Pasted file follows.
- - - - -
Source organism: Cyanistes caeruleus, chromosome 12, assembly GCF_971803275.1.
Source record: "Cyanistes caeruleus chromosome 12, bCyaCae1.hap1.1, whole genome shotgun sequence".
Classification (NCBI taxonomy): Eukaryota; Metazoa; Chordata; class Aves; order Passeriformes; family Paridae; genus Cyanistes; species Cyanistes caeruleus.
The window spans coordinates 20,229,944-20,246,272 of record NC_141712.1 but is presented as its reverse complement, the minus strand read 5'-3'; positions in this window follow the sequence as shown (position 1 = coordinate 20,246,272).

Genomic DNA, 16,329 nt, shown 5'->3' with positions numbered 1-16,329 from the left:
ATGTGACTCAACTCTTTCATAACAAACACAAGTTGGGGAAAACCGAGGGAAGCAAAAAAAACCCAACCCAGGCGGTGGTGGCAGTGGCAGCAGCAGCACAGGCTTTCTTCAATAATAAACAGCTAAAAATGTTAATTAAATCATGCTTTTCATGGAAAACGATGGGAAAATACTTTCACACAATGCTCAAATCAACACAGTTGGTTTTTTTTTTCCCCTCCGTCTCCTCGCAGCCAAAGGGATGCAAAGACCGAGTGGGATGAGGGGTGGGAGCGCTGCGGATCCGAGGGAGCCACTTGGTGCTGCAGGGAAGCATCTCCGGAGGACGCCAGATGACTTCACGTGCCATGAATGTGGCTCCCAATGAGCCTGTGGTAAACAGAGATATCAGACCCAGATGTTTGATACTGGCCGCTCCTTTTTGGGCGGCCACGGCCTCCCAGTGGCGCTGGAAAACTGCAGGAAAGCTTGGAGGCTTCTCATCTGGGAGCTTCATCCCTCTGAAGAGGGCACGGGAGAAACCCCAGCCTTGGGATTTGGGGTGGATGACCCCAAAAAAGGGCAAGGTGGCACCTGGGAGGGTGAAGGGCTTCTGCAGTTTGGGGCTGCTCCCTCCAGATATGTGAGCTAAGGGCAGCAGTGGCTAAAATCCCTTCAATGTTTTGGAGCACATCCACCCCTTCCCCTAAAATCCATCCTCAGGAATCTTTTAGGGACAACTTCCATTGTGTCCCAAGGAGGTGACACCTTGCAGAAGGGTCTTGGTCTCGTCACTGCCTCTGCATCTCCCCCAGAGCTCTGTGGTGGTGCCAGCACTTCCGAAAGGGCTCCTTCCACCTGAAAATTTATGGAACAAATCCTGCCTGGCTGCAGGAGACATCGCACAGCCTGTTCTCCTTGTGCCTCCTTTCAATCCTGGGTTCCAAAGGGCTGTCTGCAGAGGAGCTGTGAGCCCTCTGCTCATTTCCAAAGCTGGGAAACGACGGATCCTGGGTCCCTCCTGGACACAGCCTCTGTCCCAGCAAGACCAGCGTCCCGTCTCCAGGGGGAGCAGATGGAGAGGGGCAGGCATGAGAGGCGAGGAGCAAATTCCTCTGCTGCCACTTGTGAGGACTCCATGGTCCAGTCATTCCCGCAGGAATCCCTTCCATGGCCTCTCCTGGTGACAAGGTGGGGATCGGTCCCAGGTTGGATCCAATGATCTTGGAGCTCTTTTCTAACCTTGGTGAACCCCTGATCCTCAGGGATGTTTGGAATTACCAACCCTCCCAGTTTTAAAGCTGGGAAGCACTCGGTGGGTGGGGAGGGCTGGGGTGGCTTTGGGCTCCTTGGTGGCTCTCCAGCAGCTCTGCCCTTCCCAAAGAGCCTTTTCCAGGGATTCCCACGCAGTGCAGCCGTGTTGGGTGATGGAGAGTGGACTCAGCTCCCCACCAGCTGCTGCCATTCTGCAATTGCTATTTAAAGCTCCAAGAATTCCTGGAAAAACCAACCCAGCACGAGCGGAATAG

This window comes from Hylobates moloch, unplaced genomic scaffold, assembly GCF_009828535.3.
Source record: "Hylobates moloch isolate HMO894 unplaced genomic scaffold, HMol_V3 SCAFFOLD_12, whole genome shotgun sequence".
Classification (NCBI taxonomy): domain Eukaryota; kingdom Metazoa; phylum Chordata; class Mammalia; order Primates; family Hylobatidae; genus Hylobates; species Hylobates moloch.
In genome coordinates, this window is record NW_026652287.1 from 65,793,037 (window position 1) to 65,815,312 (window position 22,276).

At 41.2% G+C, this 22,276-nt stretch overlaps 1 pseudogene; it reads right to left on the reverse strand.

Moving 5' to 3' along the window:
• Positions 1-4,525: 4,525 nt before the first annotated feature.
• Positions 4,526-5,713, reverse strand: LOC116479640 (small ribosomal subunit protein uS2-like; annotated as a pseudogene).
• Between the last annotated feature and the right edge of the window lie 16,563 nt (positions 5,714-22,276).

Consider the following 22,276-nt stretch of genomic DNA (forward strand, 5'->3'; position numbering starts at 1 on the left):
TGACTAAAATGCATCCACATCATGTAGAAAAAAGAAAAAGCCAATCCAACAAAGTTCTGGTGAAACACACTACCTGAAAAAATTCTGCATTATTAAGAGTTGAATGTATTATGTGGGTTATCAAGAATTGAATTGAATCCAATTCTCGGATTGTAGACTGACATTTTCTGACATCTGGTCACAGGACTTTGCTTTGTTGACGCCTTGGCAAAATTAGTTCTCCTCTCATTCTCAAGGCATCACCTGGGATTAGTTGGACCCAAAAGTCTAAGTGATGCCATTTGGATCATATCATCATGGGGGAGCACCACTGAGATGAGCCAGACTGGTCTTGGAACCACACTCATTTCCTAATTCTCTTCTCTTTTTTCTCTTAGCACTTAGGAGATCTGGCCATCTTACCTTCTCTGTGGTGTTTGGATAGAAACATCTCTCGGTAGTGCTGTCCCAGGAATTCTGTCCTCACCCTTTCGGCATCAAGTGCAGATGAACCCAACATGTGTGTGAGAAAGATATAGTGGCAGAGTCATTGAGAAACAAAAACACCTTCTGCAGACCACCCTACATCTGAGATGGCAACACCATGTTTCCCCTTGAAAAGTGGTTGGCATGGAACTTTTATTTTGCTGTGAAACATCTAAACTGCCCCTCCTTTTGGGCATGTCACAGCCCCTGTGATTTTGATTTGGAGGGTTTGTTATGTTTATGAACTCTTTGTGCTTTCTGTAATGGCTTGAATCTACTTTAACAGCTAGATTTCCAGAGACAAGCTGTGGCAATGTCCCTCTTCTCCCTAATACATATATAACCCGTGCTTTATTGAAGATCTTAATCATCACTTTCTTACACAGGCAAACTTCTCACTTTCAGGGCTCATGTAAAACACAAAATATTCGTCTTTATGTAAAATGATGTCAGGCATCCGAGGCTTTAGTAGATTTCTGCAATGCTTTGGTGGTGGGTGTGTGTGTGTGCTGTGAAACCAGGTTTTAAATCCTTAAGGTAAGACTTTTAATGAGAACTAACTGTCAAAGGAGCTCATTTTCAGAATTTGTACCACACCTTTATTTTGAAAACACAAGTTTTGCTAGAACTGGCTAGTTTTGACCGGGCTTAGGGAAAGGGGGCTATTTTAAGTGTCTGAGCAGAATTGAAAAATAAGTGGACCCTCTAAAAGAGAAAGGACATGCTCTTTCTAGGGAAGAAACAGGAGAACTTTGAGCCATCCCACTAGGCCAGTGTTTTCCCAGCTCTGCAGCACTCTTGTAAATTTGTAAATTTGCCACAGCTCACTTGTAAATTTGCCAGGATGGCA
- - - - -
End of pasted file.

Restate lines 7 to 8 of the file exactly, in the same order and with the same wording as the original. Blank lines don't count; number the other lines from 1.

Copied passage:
This window comes from Hylobates moloch, unplaced genomic scaffold, assembly GCF_009828535.3.
Source record: "Hylobates moloch isolate HMO894 unplaced genomic scaffold, HMol_V3 SCAFFOLD_12, whole genome shotgun sequence".